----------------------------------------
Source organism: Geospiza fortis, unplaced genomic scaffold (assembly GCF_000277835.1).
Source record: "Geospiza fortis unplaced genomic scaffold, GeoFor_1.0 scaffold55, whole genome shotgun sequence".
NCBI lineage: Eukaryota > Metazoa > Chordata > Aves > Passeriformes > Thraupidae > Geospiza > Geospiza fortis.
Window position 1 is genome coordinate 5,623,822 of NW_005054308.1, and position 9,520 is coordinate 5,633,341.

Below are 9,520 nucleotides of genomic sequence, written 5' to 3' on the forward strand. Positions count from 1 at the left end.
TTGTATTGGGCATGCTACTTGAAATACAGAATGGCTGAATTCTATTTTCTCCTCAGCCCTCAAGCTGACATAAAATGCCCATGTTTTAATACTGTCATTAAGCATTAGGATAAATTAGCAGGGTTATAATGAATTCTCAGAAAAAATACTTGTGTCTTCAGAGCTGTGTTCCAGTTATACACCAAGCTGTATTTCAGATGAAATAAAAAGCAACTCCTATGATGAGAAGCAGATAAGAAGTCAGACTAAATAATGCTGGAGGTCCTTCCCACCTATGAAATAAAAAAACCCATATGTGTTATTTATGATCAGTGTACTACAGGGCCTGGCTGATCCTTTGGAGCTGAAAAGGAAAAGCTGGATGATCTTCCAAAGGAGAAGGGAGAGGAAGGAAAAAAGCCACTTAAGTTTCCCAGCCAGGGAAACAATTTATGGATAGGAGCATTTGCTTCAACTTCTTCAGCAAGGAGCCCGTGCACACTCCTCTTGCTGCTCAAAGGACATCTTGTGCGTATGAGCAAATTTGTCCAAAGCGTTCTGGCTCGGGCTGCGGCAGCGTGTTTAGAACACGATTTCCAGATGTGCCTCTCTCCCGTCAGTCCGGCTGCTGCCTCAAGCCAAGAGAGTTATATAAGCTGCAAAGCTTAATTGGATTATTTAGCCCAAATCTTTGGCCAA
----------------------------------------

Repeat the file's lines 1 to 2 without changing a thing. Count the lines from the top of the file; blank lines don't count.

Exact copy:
Source organism: Geospiza fortis, unplaced genomic scaffold (assembly GCF_000277835.1).
Source record: "Geospiza fortis unplaced genomic scaffold, GeoFor_1.0 scaffold55, whole genome shotgun sequence".